"I had been thinking I was striving to protect those people, but I realised I was actually being protected by them. I was deeply moved and thought I was really lucky to be a member of Toyota."
  • Is it a sign of strength or weakness for business leaders to admit to such feelings?

Wednesday, 3 March 2010

Seven facts that HR professionals need to know about Sathnam Sanghera

Over recent months, Sathnam Sanghera has inflamed, irritated and generally got under the skin of the HR community by writing a series of rabble-rousing articles for his column in the Times, with provocative titles such as Human resources departments: I've never understood the point of them and The fuss that HR makes about itself far outstrips its contribution to the world. His most recent column was a highly critical and at times insulting article directed at Cary Cooper (Lancaster Management School’s Professor of Organisational Psychology and Health) oh-so-humorously entitled Genius or rentagob? Is there an expert we can ask?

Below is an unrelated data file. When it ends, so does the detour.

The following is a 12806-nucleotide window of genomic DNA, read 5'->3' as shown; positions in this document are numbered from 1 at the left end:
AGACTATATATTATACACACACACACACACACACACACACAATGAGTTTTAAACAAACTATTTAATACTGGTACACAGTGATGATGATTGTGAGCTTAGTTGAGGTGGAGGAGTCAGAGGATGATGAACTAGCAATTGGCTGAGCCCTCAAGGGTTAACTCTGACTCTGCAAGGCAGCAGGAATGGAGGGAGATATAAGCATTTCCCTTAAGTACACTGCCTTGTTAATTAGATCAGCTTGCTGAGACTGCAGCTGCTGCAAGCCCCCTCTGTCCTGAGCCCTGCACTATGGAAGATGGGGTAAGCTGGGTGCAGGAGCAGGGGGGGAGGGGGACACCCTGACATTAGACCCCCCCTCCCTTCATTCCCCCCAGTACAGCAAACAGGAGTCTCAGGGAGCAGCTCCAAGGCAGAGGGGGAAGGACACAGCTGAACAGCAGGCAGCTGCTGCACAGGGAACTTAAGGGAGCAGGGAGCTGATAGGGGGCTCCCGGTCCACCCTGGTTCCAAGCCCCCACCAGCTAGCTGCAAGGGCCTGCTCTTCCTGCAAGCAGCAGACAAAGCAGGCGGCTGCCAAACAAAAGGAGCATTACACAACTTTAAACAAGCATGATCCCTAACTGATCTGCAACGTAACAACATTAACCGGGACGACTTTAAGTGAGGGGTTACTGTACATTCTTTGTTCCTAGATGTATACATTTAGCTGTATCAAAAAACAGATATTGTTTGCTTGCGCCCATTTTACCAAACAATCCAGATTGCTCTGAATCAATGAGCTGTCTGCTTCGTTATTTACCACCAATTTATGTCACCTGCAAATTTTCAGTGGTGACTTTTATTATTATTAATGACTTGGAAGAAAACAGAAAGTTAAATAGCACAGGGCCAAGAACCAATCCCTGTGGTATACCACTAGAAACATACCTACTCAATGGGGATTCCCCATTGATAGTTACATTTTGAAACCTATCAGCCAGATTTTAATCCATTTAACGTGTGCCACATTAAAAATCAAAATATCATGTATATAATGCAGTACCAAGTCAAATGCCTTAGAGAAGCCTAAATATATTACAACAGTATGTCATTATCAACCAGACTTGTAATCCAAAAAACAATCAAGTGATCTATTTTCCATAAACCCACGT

It’s clearly time for the HR community to get up off its collective backside and fight back rather than just whinge about the ill-informed populist drivel that this man spouts.

Here are a few arrows to keep in your quiver for the offensive.

He’s a journalist
As such his job is to enrage, provoke and inflame. Compared to the complexities of the HR profession, he’s got a very easy life.

He’s a swot
Graduating from Cambridge with a first class degree in English Language and Literature in 1998 clearly marks him out as someone who is much more at home in the world of academia rather than managing the critical and often conflicting demands of employees and management in a challenging commercial environment. Incidentally, previous alumni of his Cambridge college include John Milton and Sacha Baron Cohen, so there’s a wide spectrum of role models to be emulated, isn’t there?

He’s a novelist